Most of the physical mechanisms which control material evolution can be described with kinetic based approaches at the atomic scale: phase transformations, diffusion of vacancies, deformation, dislocation nucleation and propagation, microcavities, microcracks. Classical methods like molecular dynamics are however limited by high frequencies phonons. Currently, the time scale reached by these methods is of the order of several nanoseconds. Different approaches have been investigated to go beyond this limit (Diffusive Molecular Dynamics, ART Monte Carlo, Phase Field Crystal) but neither emerged as being clearly the most appropriated. In that context, we would like to develop a new approach, still at the atomic scale, but based on a Langevin dynamics, which is of first order in time. This is equivalent to remove kinetic energy. The main interest is to keep a discrete description of matter and a continuous description of atomic positions without having to follow fast oscillations caused by phonons. Accessible time scales should be therefore several orders of magnitude larger than those reached by classical methods. A noise term must be however introduced in the kinetics, and has to be controlled to guaranty the convergence towards to the thermodynamical equilibrium. First results tend to show that this method is promising to study materials subjected to different thermal and mechanical loadings.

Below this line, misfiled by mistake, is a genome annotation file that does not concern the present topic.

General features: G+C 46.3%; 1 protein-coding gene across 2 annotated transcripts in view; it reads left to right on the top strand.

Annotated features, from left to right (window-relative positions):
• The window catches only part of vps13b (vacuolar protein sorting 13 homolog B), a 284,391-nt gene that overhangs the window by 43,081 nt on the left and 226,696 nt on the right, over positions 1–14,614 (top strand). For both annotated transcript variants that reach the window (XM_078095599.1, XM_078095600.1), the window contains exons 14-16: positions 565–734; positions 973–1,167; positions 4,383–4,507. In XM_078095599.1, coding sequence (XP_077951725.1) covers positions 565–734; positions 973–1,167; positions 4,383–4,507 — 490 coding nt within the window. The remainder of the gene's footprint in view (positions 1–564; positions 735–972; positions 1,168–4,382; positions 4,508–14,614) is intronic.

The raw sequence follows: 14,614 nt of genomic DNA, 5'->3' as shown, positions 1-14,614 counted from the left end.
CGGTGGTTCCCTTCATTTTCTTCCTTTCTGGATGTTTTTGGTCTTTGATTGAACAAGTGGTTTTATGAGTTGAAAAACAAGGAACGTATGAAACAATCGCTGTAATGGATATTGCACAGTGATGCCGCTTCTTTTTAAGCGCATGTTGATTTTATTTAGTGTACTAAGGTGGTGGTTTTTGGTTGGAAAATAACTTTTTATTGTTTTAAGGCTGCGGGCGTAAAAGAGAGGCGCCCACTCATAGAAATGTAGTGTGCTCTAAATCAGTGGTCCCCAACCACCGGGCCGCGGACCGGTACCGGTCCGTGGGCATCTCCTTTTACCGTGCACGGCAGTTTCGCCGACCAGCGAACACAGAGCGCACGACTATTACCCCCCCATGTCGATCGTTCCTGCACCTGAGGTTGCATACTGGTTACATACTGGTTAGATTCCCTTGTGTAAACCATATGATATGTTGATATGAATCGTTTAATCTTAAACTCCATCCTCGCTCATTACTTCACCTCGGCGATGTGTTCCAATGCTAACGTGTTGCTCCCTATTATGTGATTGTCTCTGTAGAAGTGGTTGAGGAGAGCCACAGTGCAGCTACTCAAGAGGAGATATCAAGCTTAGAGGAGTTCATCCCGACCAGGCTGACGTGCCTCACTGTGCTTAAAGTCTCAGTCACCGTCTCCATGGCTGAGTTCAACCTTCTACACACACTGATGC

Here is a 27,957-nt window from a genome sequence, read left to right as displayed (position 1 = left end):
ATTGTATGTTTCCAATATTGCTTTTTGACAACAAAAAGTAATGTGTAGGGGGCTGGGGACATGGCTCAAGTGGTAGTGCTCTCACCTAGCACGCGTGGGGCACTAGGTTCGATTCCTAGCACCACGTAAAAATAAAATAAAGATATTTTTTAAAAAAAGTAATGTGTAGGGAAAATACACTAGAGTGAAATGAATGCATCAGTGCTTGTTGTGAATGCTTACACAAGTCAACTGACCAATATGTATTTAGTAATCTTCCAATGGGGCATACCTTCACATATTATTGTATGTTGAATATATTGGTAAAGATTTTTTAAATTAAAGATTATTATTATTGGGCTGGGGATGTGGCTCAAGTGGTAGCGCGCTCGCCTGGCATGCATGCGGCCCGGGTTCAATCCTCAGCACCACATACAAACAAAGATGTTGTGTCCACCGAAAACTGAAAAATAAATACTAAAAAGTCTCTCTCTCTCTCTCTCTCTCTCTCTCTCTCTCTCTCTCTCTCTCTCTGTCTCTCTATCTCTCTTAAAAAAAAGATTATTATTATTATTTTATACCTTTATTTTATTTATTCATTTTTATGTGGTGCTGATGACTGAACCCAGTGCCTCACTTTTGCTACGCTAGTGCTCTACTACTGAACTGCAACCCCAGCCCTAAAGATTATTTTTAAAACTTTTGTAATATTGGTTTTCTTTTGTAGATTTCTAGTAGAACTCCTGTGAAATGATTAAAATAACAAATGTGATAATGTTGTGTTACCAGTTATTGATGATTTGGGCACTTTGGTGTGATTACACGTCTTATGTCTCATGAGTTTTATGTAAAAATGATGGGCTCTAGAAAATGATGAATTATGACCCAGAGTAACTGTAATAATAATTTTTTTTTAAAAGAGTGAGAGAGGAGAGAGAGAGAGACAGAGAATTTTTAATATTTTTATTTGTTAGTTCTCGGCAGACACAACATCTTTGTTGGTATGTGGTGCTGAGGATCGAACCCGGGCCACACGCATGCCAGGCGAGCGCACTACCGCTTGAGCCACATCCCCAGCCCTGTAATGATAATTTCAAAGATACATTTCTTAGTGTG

The main objective of the present work is to validate the conditions in which the Langevin dynamics correctly reproduces kinetics at the atomic scale. Using molecular dynamics codes, the first step will be to identify concentration and temperature regimes where the time scales between atomic vibrations and thermally activated processes are separated. Then, a numerical method which proceeds to the change of scale will be developed to derive the correct Langevin equations.
Job: Internship (4-6 months)
Academic level : Master degree
Location: LEM, Châtillon
Expertise: : Solid state physics, Materials Science. Interest in theoretical physics and numerical simulations